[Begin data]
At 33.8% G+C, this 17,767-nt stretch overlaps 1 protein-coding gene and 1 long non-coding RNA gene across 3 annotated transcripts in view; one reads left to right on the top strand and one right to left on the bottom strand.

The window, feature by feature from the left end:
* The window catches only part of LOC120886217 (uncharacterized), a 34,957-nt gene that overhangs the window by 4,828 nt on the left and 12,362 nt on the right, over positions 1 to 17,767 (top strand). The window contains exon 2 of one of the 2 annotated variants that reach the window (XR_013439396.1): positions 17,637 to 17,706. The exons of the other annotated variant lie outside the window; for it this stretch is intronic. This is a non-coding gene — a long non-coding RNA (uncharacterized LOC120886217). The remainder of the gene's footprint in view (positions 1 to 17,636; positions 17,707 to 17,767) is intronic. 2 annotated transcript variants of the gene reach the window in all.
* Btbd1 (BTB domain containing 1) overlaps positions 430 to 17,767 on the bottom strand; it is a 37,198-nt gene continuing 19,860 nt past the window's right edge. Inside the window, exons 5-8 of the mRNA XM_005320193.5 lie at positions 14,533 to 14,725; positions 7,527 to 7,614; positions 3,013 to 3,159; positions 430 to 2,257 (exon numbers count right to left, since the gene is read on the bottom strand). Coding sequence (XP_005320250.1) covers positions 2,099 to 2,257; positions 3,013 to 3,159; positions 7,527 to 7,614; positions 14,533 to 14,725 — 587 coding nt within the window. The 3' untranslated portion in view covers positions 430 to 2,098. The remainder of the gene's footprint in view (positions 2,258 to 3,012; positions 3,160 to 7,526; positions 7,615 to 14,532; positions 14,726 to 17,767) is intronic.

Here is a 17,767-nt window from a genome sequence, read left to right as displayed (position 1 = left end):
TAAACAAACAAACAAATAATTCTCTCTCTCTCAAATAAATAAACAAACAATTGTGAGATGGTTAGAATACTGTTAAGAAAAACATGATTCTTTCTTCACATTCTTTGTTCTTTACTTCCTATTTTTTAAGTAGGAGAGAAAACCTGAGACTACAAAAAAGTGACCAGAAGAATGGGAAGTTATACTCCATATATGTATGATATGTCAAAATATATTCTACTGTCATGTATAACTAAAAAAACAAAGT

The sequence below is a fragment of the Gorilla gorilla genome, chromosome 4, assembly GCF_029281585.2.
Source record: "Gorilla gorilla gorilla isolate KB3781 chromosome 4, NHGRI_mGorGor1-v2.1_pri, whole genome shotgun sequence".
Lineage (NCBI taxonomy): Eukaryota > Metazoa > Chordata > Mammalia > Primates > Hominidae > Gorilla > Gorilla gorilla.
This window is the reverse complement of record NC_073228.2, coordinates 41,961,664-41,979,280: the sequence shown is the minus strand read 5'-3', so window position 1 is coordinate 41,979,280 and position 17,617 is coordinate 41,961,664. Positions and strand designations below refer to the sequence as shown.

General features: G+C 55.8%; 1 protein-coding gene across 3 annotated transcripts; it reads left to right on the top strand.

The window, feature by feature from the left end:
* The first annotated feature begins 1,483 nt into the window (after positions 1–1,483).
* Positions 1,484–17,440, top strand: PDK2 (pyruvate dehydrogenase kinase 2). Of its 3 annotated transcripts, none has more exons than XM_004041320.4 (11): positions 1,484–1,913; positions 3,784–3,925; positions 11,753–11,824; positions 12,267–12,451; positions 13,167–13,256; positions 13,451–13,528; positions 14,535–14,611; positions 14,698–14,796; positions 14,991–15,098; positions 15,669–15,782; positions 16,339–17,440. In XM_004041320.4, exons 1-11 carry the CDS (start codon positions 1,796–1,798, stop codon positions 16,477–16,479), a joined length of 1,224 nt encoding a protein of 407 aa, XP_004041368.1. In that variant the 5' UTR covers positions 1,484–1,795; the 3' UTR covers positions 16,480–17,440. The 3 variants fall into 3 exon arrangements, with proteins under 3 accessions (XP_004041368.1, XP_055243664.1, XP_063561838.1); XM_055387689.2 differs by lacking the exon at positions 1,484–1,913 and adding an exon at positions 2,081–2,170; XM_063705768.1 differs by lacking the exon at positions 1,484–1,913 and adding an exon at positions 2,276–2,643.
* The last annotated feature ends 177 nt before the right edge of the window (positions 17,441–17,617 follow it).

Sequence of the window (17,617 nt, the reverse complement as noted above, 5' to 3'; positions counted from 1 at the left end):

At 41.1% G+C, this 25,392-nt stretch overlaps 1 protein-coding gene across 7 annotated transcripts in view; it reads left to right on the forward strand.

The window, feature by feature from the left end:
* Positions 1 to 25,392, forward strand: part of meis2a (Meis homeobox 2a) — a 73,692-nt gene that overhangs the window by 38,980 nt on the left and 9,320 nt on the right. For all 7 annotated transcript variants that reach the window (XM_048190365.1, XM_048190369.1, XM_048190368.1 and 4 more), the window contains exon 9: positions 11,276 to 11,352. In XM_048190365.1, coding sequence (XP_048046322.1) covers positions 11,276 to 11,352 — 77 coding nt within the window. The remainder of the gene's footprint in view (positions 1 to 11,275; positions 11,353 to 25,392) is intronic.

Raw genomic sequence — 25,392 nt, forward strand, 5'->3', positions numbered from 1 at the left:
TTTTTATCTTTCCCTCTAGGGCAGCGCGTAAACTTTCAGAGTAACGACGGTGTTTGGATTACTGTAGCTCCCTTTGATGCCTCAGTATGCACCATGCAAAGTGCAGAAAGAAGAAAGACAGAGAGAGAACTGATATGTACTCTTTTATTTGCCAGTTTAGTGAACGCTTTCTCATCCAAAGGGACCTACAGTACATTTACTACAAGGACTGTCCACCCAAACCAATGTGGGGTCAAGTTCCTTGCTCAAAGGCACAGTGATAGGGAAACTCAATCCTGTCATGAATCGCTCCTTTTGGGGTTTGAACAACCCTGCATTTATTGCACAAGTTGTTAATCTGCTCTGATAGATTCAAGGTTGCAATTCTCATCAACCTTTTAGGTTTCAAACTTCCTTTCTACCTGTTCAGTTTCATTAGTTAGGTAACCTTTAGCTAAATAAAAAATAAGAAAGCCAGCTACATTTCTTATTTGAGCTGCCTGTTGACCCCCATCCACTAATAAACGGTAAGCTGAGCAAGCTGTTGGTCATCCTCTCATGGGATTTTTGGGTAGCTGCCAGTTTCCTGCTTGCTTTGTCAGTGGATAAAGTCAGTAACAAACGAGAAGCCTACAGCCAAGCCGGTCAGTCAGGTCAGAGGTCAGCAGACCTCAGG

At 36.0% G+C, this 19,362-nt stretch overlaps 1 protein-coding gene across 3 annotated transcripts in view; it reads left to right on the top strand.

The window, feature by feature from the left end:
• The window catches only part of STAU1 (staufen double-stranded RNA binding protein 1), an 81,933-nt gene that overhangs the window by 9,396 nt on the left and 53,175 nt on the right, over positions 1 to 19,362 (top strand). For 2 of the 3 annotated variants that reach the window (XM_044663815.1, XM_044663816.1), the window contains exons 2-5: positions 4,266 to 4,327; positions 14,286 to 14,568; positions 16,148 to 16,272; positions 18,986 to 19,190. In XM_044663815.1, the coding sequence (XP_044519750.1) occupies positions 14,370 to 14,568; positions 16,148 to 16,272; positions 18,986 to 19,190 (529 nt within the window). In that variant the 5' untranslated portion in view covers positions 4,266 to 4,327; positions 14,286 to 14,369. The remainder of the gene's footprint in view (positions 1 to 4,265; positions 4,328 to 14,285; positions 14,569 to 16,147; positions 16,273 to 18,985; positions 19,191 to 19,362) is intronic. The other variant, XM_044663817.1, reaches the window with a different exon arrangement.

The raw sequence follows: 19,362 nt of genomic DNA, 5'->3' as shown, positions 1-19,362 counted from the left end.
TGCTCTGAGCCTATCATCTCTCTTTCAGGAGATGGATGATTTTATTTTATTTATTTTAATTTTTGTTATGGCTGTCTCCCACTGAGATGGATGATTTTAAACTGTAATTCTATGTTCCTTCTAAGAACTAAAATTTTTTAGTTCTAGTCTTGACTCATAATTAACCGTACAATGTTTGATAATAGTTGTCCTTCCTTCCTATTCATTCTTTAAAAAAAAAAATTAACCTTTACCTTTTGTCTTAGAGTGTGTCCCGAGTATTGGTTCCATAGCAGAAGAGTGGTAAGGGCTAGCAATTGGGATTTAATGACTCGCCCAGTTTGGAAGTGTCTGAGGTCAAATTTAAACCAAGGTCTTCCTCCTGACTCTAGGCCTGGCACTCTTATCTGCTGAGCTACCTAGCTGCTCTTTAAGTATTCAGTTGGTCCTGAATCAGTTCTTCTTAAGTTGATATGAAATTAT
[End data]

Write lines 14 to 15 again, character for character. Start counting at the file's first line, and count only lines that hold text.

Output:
* Positions 1,484–17,440, top strand: PDK2 (pyruvate dehydrogenase kinase 2). Of its 3 annotated transcripts, none has more exons than XM_004041320.4 (11): positions 1,484–1,913; positions 3,784–3,925; positions 11,753–11,824; positions 12,267–12,451; positions 13,167–13,256; positions 13,451–13,528; positions 14,535–14,611; positions 14,698–14,796; positions 14,991–15,098; positions 15,669–15,782; positions 16,339–17,440. In XM_004041320.4, exons 1-11 carry the CDS (start codon positions 1,796–1,798, stop codon positions 16,477–16,479), a joined length of 1,224 nt encoding a protein of 407 aa, XP_004041368.1. In that variant the 5' UTR covers positions 1,484–1,795; the 3' UTR covers positions 16,480–17,440. The 3 variants fall into 3 exon arrangements, with proteins under 3 accessions (XP_004041368.1, XP_055243664.1, XP_063561838.1); XM_055387689.2 differs by lacking the exon at positions 1,484–1,913 and adding an exon at positions 2,081–2,170; XM_063705768.1 differs by lacking the exon at positions 1,484–1,913 and adding an exon at positions 2,276–2,643.
* The last annotated feature ends 177 nt before the right edge of the window (positions 17,441–17,617 follow it).